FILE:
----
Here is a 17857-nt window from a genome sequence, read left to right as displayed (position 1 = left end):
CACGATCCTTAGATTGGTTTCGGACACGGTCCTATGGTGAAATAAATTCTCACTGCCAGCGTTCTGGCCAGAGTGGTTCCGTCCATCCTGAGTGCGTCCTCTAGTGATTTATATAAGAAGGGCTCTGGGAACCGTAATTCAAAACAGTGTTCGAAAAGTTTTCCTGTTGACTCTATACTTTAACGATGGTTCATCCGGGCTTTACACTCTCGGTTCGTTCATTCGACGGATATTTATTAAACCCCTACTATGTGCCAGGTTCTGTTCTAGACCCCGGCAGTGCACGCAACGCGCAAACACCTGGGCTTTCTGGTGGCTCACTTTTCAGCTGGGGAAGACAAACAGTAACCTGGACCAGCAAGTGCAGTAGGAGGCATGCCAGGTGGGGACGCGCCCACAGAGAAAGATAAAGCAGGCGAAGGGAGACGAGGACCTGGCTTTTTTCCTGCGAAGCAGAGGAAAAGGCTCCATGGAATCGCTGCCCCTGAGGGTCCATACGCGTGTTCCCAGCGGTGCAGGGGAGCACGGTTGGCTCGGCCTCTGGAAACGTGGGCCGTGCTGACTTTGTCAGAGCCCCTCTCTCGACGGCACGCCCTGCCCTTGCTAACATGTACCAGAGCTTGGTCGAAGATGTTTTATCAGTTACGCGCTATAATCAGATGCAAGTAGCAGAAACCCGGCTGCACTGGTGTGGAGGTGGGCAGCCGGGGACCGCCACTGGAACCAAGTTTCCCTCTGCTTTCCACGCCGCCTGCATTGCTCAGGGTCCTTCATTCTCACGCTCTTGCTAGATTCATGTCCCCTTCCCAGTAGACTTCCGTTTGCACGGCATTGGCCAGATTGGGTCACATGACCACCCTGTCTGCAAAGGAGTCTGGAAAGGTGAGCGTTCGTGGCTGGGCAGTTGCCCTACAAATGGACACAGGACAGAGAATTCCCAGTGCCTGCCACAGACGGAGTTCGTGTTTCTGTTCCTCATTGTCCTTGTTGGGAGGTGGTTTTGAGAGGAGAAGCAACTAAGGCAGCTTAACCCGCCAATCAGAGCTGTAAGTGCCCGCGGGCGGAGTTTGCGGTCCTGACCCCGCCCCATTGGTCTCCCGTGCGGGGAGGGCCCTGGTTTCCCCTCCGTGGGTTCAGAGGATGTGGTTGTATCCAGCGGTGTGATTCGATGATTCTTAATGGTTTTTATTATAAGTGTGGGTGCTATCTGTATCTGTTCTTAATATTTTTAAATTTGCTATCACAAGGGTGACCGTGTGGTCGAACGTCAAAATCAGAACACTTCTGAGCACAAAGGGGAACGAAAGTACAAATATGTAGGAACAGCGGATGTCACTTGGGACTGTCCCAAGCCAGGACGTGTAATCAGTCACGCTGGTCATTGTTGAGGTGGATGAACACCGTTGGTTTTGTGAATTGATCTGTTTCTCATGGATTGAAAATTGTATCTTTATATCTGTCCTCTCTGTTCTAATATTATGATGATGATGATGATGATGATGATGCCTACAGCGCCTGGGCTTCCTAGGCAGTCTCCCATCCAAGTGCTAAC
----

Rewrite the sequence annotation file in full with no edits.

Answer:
Here is a 17857-nt window from a genome sequence, read left to right as displayed (position 1 = left end):
CACGATCCTTAGATTGGTTTCGGACACGGTCCTATGGTGAAATAAATTCTCACTGCCAGCGTTCTGGCCAGAGTGGTTCCGTCCATCCTGAGTGCGTCCTCTAGTGATTTATATAAGAAGGGCTCTGGGAACCGTAATTCAAAACAGTGTTCGAAAAGTTTTCCTGTTGACTCTATACTTTAACGATGGTTCATCCGGGCTTTACACTCTCGGTTCGTTCATTCGACGGATATTTATTAAACCCCTACTATGTGCCAGGTTCTGTTCTAGACCCCGGCAGTGCACGCAACGCGCAAACACCTGGGCTTTCTGGTGGCTCACTTTTCAGCTGGGGAAGACAAACAGTAACCTGGACCAGCAAGTGCAGTAGGAGGCATGCCAGGTGGGGACGCGCCCACAGAGAAAGATAAAGCAGGCGAAGGGAGACGAGGACCTGGCTTTTTTCCTGCGAAGCAGAGGAAAAGGCTCCATGGAATCGCTGCCCCTGAGGGTCCATACGCGTGTTCCCAGCGGTGCAGGGGAGCACGGTTGGCTCGGCCTCTGGAAACGTGGGCCGTGCTGACTTTGTCAGAGCCCCTCTCTCGACGGCACGCCCTGCCCTTGCTAACATGTACCAGAGCTTGGTCGAAGATGTTTTATCAGTTACGCGCTATAATCAGATGCAAGTAGCAGAAACCCGGCTGCACTGGTGTGGAGGTGGGCAGCCGGGGACCGCCACTGGAACCAAGTTTCCCTCTGCTTTCCACGCCGCCTGCATTGCTCAGGGTCCTTCATTCTCACGCTCTTGCTAGATTCATGTCCCCTTCCCAGTAGACTTCCGTTTGCACGGCATTGGCCAGATTGGGTCACATGACCACCCTGTCTGCAAAGGAGTCTGGAAAGGTGAGCGTTCGTGGCTGGGCAGTTGCCCTACAAATGGACACAGGACAGAGAATTCCCAGTGCCTGCCACAGACGGAGTTCGTGTTTCTGTTCCTCATTGTCCTTGTTGGGAGGTGGTTTTGAGAGGAGAAGCAACTAAGGCAGCTTAACCCGCCAATCAGAGCTGTAAGTGCCCGCGGGCGGAGTTTGCGGTCCTGACCCCGCCCCATTGGTCTCCCGTGCGGGGAGGGCCCTGGTTTCCCCTCCGTGGGTTCAGAGGATGTGGTTGTATCCAGCGGTGTGATTCGATGATTCTTAATGGTTTTTATTATAAGTGTGGGTGCTATCTGTATCTGTTCTTAATATTTTTAAATTTGCTATCACAAGGGTGACCGTGTGGTCGAACGTCAAAATCAGAACACTTCTGAGCACAAAGGGGAACGAAAGTACAAATATGTAGGAACAGCGGATGTCACTTGGGACTGTCCCAAGCCAGGACGTGTAATCAGTCACGCTGGTCATTGTTGAGGTGGATGAACACCGTTGGTTTTGTGAATTGATCTGTTTCTCATGGATTGAAAATTGTATCTTTATATCTGTCCTCTCTGTTCTAATATTATGATGATGATGATGATGATGATGATGCCTACAGCGCCTGGGCTTCCTAGGCAGTCTCCCATCCAAGTGCTAAC